Despite higher interest rates and a slowing business climate, the economy is still strong, and there’s going to be plenty of freight for trucking companies, an industry economist told attendees of the CCJ Spring Symposium, sponsored by Randall-Reilly Publishing.
“We are going to see a deceleration of the U.S. economy through the year,” Bob Costello, chief economist for the American Trucking Associations, told attendees Tuesday, June 6 in Tuscaloosa, Ala. “By end of the year, we’ll have a under 3 percent growth rate. But that’s not such a bad thing. As long as we’re growing, that’s not bad. It’s sustainable.”
The last three quarters should be better for trucking companies than the first quarter of 2006, when truck tonnage fell, Costello said. That slowdown was related to a $6 billion inventory correction by a major retailer and the weight of goods being transported in the economy, he said. Carrier revenues and freight volume, meaning the number of loads being hauled, were not affected as much; and while long-haul trucking fell 9 percent in the first quarter, flatbed and refrigerated applications actually grew, according to Costello.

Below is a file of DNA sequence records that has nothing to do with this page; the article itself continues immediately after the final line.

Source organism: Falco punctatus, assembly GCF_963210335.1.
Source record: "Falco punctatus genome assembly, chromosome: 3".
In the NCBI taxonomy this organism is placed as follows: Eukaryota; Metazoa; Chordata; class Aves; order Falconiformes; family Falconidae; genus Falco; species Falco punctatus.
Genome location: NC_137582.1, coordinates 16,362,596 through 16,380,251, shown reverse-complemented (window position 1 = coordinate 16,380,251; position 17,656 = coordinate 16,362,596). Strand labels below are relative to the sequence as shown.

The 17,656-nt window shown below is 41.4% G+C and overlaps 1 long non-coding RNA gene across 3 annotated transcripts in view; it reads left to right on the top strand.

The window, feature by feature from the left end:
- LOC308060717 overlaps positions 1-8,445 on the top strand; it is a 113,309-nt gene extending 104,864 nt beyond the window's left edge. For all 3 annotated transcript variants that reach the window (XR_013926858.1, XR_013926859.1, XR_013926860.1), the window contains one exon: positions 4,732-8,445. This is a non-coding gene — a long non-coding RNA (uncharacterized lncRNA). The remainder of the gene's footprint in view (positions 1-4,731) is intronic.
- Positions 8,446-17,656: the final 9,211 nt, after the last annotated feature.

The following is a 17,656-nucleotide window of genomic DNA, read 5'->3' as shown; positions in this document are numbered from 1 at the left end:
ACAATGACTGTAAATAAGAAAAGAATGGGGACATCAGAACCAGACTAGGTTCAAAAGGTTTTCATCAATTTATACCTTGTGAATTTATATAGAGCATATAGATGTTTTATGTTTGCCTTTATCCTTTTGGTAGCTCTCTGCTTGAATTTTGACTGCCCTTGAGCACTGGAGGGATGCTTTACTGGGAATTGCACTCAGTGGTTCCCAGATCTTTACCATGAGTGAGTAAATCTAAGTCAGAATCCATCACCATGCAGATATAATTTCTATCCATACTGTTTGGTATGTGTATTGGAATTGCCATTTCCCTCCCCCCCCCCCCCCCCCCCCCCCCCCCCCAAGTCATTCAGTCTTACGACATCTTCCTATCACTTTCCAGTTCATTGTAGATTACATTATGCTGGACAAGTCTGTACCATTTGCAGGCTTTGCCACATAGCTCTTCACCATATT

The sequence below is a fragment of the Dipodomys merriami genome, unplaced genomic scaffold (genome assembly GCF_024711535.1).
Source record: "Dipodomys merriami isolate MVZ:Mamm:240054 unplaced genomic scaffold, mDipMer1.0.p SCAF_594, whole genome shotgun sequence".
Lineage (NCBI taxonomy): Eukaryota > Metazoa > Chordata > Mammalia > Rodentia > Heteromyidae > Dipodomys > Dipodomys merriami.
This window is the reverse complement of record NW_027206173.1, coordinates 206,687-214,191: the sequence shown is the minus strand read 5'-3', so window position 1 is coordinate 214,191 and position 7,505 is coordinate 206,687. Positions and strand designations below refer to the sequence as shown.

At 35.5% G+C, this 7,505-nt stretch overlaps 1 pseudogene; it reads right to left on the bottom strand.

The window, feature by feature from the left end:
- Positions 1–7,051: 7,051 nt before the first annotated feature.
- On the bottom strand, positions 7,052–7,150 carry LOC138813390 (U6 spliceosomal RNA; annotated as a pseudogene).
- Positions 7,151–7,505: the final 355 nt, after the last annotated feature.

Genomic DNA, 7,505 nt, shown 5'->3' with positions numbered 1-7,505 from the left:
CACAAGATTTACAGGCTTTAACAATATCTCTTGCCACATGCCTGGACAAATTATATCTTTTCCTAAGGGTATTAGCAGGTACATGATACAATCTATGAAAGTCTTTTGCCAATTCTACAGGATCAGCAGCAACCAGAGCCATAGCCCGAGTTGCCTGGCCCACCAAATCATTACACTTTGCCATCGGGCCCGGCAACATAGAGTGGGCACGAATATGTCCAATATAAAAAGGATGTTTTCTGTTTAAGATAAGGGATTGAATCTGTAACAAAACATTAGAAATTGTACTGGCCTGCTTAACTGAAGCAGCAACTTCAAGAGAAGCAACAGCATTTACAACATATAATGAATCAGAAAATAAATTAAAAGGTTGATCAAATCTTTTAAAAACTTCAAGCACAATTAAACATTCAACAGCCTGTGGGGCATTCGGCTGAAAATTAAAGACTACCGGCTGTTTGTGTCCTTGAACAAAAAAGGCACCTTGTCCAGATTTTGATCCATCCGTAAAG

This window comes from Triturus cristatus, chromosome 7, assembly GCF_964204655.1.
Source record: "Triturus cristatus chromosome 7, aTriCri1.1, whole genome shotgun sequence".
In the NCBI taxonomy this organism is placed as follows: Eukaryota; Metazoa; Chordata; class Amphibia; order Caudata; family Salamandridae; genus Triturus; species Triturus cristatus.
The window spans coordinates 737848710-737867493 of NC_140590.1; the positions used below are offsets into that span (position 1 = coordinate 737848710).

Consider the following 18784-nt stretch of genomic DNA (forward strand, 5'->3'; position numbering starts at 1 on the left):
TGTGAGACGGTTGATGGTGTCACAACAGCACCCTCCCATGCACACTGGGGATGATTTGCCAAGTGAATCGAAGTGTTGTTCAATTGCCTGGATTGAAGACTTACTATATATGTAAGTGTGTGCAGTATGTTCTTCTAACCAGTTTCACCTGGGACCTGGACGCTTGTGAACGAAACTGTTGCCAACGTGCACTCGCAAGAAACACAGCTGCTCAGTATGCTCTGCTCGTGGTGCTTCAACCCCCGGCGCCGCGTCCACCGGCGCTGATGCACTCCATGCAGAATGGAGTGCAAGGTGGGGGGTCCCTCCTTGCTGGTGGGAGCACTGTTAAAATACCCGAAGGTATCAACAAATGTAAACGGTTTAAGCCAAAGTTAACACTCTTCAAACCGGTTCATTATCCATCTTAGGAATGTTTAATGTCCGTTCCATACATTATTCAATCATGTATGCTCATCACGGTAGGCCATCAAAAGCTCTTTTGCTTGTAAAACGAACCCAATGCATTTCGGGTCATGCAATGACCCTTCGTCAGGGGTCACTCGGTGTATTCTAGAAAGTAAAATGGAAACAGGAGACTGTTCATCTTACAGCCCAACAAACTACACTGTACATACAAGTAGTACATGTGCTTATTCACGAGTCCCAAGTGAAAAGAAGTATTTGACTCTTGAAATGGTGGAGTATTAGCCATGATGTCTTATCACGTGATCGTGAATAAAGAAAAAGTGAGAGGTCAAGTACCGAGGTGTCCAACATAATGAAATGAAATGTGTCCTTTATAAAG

Industry challenges include driver availability, capacity and fuel prices. “Our industry will spend nearly $100 billion on fuel this year,” he said. Costello also is concerned that the Federal Reserve is interested in raising interest rates further to slow inflation; he believes those increases could cool the economy. “I would much prefer the Federal Reserve would take a break and back off raising rates,” Costello said.
There are good signs in the economy as well: Business investment and manufacturing are performing robustly, and that should help trucking, Costello said. “The first quarter was a bit of a surprise. Does that mean we should panic? No. The economy is certainly not going to stop by end of year.”